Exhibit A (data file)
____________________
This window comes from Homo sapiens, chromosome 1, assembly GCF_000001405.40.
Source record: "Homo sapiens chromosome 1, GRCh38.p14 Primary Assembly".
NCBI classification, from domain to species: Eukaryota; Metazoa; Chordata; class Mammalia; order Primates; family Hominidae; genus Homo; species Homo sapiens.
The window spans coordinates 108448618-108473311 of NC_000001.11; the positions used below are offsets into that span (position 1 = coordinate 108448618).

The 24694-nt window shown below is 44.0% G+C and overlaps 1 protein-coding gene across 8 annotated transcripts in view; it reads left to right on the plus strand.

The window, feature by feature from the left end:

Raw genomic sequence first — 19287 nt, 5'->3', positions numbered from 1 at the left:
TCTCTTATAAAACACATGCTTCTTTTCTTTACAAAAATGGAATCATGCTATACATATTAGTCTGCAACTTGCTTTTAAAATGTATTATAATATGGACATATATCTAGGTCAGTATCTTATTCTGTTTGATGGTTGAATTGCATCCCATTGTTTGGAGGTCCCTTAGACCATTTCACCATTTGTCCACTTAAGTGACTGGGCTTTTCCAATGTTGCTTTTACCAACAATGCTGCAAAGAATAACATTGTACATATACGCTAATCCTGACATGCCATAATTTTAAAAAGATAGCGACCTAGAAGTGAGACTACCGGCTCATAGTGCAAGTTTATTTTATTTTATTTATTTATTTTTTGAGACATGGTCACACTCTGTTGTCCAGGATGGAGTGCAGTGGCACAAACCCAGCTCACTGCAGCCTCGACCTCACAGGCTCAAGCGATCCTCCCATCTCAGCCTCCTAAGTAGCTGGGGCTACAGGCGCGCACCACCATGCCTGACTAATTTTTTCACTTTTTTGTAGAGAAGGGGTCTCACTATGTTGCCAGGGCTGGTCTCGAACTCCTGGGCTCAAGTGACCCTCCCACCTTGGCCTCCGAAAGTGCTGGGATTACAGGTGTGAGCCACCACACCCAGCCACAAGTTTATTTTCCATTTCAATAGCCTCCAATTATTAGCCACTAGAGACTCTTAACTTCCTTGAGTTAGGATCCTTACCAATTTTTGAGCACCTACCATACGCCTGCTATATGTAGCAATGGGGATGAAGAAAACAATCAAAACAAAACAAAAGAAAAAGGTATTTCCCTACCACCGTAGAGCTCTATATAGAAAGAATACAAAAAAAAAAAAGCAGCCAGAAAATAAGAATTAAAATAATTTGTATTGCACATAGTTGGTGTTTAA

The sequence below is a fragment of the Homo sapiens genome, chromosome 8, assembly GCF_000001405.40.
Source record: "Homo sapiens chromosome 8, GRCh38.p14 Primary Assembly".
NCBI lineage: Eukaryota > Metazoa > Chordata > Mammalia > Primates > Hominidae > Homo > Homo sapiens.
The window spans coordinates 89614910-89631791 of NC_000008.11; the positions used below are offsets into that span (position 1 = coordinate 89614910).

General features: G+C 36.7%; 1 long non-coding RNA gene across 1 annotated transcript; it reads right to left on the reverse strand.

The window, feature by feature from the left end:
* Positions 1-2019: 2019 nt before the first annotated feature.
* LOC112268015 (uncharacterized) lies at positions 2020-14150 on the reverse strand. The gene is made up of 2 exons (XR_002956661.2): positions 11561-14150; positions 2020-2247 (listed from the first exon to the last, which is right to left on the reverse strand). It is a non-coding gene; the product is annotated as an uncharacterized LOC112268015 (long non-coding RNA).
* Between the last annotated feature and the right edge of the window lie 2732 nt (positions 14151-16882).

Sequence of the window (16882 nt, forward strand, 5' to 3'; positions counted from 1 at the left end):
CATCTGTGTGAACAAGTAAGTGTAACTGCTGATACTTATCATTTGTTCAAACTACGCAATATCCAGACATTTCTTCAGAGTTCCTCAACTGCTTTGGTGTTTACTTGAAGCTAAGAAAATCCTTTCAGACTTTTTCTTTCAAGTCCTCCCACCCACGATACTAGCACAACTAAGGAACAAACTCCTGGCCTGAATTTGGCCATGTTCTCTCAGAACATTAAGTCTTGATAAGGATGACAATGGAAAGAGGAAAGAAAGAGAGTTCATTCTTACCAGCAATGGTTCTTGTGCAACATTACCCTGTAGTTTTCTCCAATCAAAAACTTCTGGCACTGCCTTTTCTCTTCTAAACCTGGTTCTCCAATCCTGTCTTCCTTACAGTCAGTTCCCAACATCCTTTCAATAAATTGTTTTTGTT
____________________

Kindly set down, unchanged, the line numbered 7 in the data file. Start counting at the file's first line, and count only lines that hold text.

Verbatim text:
Raw genomic sequence first — 19287 nt, 5'->3', positions numbered from 1 at the left: